Most plaintiffs, however, have been unsuccessful on their claims for injunctive relief in connection with equity incentive plans. Several courts have determined that injunctive relief is not warranted because the allegedly inadequate disclosures do not pose a risk of irreparable harm, reasoning that, unlike in the merger context, if the plaintiffs prevail at trial, the courts will not have to “unscramble the eggs” and unwind a complex transaction. Rather, the target company can simply re-solicit votes on the plan based on a proxy that includes the disclosures sought in the litigation. Notwithstanding these decisions, given the plaintiff’s success in Brocade, equity incentive plan proposals appear to be the most likely source of continued shareholder proxy litigation related to executive compensation.
Recent case filings suggest that the plaintiffs’ bar has lost interest in bringing say-on-pay challenges, and instead intends to focus its efforts on challenging proposals seeking equity incentive plan approval. Although filings in this area also have decreased this proxy season, plaintiffs’ firms continue to announce “investigations” into equity plan proposals. As with shareholder litigation challenging merger transactions, the objective of these cases is to leverage the threat of a delay in the shareholder vote into a settlement involving modest additional disclosures and a fee for plaintiffs’ counsel. Although some companies initially found it expedient to avoid litigation through settlement, recent decisions suggest that defending these lawsuits may be the better course. Companies seeking to defend their compensation-related proxy disclosures would be well-advised to do some or all of the following:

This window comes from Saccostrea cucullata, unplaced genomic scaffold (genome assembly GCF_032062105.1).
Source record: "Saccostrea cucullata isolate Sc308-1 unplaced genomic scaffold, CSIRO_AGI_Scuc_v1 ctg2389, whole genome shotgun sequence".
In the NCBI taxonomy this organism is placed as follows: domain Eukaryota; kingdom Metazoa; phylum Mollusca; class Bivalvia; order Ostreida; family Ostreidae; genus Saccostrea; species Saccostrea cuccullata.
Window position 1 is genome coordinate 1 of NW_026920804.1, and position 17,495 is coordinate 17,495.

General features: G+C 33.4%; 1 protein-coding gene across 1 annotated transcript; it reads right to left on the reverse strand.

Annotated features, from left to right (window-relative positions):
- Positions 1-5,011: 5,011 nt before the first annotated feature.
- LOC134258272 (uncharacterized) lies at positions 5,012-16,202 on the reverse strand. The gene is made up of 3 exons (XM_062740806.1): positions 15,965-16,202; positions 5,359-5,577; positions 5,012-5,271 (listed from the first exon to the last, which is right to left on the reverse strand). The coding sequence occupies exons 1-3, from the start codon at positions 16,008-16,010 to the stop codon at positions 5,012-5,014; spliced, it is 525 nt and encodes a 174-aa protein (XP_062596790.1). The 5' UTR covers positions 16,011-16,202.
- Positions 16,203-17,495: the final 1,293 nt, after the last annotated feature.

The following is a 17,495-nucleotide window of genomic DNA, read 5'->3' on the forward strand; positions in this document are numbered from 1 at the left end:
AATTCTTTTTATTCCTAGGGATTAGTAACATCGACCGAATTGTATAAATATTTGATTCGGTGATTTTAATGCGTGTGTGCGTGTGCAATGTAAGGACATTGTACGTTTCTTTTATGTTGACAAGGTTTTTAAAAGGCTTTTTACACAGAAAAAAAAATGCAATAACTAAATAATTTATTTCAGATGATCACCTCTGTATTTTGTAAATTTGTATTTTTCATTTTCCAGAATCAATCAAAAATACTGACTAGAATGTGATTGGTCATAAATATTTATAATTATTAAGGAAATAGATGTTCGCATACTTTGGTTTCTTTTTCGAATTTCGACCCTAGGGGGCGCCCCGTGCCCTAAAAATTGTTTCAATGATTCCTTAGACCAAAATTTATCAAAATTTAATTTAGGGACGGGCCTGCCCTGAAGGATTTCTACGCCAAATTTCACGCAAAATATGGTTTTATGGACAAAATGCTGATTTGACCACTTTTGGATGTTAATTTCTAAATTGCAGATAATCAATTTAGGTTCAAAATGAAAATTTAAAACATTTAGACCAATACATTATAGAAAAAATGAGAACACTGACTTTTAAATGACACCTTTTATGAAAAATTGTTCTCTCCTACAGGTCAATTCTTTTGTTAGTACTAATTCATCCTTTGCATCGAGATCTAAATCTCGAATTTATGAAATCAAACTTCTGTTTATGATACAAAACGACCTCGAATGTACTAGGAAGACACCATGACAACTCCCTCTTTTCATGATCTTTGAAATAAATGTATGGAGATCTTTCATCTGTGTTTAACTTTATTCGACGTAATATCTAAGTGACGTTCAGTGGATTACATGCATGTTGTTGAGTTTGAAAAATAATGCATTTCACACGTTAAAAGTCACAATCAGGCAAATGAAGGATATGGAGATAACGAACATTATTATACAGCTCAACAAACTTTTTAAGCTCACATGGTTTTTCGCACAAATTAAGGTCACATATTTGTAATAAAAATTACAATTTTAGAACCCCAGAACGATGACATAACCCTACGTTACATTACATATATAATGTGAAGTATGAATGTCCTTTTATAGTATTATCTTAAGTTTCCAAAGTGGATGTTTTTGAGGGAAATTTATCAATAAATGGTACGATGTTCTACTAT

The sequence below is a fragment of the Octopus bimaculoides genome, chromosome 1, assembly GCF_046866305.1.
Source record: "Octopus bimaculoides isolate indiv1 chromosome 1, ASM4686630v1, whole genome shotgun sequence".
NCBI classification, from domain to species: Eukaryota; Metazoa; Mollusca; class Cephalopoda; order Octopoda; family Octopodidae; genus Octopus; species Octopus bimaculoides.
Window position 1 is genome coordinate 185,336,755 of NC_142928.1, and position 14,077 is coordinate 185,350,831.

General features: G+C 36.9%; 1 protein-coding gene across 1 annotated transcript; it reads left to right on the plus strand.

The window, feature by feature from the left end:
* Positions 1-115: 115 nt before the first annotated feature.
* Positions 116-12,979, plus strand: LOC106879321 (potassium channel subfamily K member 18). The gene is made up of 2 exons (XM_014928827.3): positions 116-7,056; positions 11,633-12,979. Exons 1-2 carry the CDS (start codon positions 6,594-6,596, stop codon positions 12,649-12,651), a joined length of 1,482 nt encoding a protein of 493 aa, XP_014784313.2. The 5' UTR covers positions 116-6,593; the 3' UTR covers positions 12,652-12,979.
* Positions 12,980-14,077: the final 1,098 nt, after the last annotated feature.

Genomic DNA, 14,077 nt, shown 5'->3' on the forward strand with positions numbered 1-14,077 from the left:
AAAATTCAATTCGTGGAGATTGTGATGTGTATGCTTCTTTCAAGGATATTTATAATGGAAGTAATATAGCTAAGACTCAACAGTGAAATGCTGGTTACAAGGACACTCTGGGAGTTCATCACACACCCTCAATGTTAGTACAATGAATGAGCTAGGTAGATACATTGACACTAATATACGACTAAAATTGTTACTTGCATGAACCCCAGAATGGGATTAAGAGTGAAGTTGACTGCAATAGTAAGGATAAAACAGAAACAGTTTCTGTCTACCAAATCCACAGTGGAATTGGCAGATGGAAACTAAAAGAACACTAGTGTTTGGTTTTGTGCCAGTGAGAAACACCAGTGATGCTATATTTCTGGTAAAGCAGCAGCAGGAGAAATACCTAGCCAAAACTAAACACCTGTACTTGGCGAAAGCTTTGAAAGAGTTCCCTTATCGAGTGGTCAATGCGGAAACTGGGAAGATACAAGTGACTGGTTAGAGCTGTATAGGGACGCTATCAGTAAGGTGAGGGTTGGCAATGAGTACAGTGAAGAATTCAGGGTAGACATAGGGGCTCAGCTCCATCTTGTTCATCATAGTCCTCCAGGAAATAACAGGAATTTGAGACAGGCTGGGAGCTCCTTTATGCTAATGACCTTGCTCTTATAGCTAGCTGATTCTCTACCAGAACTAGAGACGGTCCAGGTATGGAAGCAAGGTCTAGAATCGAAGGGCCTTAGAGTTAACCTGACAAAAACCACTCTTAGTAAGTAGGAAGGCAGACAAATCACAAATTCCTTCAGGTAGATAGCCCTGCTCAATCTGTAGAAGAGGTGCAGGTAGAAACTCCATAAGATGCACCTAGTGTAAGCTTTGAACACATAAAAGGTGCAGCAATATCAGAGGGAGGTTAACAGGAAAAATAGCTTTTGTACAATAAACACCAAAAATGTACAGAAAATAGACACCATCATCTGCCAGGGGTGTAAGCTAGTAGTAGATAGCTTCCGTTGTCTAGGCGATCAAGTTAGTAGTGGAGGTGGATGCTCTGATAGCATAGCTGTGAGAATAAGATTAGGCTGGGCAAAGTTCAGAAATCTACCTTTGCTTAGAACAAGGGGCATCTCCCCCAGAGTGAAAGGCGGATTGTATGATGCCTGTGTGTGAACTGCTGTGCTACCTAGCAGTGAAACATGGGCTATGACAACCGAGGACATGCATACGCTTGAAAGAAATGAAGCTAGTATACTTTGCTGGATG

15 U.S.C. § 78n-1(c)(2).
 See, e.g., Robinson Family Trust v. Greig, No. 5:12 CV 1713, 2013 WL 1943330, at *2-6 (N.D. Ohio May 10, 2013); Raul v. Rynd, No. 11-560-LPS, 2013 WL 1010290, at *10-13 (D. Del. March 14, 2013); Teamsters Local 237 Additional Sec. Benefit Fund v. McCarthy (Beazer Homes USA, Inc.), No. 2011cv197841 (Ga. Sup. Ct. Sept. 16, 2011).
 Faruqi & Faruqui LLP was foremost among the pioneers into the say-on-pay litigation sweepstakes, and has outlined many of its legal theories on its website, http://www.faruquilaw.com/news/show/id/80. Competing plaintiffs’ firms have recently sought to pursue similar claims.
 See, e.g., Mancuso v. Clorox Co., No. RG12-651653, 2012 WL 5874640 (Cal. Super. Ct. Nov. 13, 2012); Noble v. AAR Corp., No. 12-C-7973 (N.D. Ill. Oct. 9, 2012); Gordon v. Symantec Corp., No. 1-12-CV-231541 (Cal. Super. Ct. Oct. 17, 2012).
 See Greenlight Capital, L.P. v. Apple, Inc., No. 13-CV-00900-RJS, 2013 WL 646547, at *13 (S.D.N.Y. Feb. 22, 2013).
 Gordon v. Symantec, No. 1-12-CV-231541, 2013 WL 657791 (Cal. Super. Ct. Feb. 22, 2013).
 Noble v. AAR Corp., No. 12-C-7973, 2013 WL 1324915, at *3-6 (N.D. Ill. Apr. 3, 2013).
 Knee v. Brocade Comms. Sys., Inc., No. 1-12-CV-220249 (Cal. Super. Ct. Apr. 10, 2012).
 St. Louis Police Retirement Sys. v. Severson, Case No. 12-cv-5086 (N.D. Ca. Oct. 3, 2012).
 Mancuso v. Clorox Co., No. RG12-651653, 2012 WL 5874640 (Cal. Super. Ct. Nov. 13, 2012); Wenz v. Globecomm Sys. Inc., No. 31747-12, 2012 WL 5832319, at *4 (N.Y. Sup. Ct. Nov. 14, 2012).
 Plaintiffs’ firms have also begun what some are calling a third wave of compensation-related shareholder litigation. These lawsuits do not seek to enjoin the annual meeting, but rather allege that a company’s compensation policies violate federal law (usually Section 162(m) of the Internal Revenue Code) or the company’s own governance documents, for example, by issuing shares in excess of the equity plan’s stated limits. To the extent these claims have any merit, they can be avoided relatively easily by paying close attention to the requirements imposed by the company’s own governance documents prior to awarding equity under the plan.
Michael R. Smith is Co-Chair of King & Spalding’s Securities Litigation Group, focusing his practice on securities and shareholder litigation and related board investigations. David E. Meadows is Counsel in King & Spalding’s Business Litigation Group. He specializies in securities and shareholder litigation and related government investigation. J. Andrew Pratt is an Associate in the Business Litigation Pratice Group.